Increasing Puerto Rico’s Electricity Rate Will Negatively Affect its Economic Recovery in the Short-Term

One of Puerto Rico’s main economic challenges is the high cost of electricity. As I noted in an early post, the island’s residents pay one of the highest electricity rates in the United States. For the past three years, the Financial Oversight and Management Board (FOMB), established by the U.S. Congress to oversee Puerto Rico’s finances and to restructure its debt, have instructed the Puerto Rico Electric Power Authority (PREPA) to set the the price to 21 cents per kilowatt/hour (kWh) by 2023. Ricardo Rossello, Puerto Rico’s pro-statehood governor who wants to privatize PREPA, promised last year that PREPA would to reduce the rate to 20 cents kWh. The Puerto Rico Manufacturers Association in an effort to increase its members’ competitiveness have lobbied the island’s government to reduce the electricity rate to 15 cents kWh.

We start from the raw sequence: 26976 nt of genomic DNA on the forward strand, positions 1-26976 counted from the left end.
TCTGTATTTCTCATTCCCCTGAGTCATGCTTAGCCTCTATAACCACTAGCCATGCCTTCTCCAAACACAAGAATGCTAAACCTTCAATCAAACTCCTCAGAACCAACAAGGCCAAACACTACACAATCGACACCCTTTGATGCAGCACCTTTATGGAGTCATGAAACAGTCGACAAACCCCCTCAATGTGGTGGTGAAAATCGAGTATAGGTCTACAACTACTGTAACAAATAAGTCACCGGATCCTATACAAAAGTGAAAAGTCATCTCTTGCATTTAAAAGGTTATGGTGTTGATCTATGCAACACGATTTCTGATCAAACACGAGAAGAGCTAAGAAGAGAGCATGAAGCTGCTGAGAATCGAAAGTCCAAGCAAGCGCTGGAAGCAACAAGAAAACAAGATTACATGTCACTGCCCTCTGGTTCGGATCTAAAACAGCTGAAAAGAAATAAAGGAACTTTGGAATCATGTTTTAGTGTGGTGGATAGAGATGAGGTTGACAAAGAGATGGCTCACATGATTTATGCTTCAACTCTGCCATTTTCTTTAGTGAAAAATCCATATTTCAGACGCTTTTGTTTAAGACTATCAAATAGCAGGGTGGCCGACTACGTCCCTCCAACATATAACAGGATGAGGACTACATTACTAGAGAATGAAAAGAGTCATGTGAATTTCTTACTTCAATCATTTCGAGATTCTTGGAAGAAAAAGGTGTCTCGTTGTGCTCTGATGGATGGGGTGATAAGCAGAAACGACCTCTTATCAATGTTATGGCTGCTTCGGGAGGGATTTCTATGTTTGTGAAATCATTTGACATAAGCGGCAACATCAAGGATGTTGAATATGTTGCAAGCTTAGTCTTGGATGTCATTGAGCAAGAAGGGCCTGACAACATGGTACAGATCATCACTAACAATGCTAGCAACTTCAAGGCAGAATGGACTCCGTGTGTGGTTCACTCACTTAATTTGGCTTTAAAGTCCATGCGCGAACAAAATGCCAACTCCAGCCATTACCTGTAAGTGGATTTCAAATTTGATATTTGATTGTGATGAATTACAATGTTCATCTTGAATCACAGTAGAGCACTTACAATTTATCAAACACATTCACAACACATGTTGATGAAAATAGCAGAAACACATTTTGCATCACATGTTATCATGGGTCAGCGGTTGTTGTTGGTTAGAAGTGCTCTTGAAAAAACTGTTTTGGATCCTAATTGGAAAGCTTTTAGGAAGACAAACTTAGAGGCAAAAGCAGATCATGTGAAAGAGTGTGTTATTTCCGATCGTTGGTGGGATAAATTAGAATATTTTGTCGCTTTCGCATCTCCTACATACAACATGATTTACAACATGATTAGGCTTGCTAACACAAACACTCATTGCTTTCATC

Can PREPA deliver lower electricity rates? In the short-term, it will be unable to meet Rossello’s 20 cents kWh target. If a new deal to restructure a part of PREPA’s $9 billion is approved by Judge Laura Taylor Swain and Puerto Rico’s legislature, PREPA will pay off the new bonds by levying its customers a new surcharge. Starting this summer, the electricity rate will increase by 1 cent to 23 cents per kWh. In July 2020, the surcharge increases to 2.8 cents per kWh and over the years it will keep increasing up to 4.6 cents per kWh until the bonds are paid off.

Although many Puerto Ricans have voiced their opposition to this deal, Governor Rossello expects that the projected hikes will be balanced by his government’s reform of PREPA, which includes the privatization of its assets and the conversion of some of its power plants from oil to natural gas. While Puerto Ricans may see lower electricity rates in the future, it is clear that the price for electricity will increase in the short-term.